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Five Signs That You're in Need of UX Talent


Ryan Carlson is a veteran of product development, electronics manufacturing, and custom software design and development. He's also a contributing author for,, and has been featured in over 20+ industry publications. 

He's got some great advice on whether or not you need a UX talent!

Read enough UX propaganda and you’ll find that having a user experience professional on your development team helps make informed design decisions, cuts wasted development efforts, and reduces the chances of having to make costly redesigns in the middle of software development. I know what you’re all probably thinking – this all sounds great but wouldn't everybody already have an army of user experience designers on their team if these benefits were really true? In fact, the overwhelming number of articles, webinars, white papers, case studies, books, and presentations you can find on the value of user experience design show that the investment of your time is justified.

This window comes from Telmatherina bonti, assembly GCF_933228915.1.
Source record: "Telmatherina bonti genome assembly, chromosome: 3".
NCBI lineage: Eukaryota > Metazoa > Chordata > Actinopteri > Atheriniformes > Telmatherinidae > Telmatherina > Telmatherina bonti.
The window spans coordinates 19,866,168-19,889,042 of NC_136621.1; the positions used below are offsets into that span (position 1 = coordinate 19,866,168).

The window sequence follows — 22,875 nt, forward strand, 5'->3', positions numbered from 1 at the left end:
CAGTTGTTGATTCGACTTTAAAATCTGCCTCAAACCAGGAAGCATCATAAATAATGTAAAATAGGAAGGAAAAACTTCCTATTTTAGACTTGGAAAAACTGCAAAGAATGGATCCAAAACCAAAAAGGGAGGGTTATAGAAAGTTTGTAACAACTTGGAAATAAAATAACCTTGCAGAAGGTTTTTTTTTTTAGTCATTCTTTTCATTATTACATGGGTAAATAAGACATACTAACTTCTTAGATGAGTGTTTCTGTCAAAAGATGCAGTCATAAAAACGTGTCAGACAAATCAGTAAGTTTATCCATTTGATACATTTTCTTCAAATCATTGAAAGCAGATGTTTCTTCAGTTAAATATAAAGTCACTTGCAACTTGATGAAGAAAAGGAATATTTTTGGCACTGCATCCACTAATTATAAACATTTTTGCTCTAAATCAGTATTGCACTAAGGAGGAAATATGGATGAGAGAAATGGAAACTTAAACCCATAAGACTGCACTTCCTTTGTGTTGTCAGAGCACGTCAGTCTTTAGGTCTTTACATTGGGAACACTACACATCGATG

For whatever reason, the idea of paying a designer to do something more than to “making it look pretty” has been a difficult proposition for many businesses, especially cash-poor startups and internal development teams too slow to evolve their internal development practices. In the case of startups, the vast majority of their projects fail to create something that connects with their users. According to Fortune and CB Insights, 42% of startups failed because they pushed ahead with development on a project that later was found to have "no market need,” whereas running out of money came in a distant second (29%).

The thing that differentiates good websites and widely adopted mobile apps is their ability to connect with users and provide a great user experience. In many cases, the promise of faster deadlines and reduced upfront costs are the siren songs that lure unsuspecting startups and overconfident corporate development teams onto the rocky shores of mediocrity – fraught with adoption issues and lacking informed design decisions.

How do you know if your project will benefit from integrating user experience professionals?

Let’s look at some of the symptoms that typically leads to trouble for a projects lacking user experience design specialists.

1. Your projects tend to undergo redesigns within the first 12 months of being deployed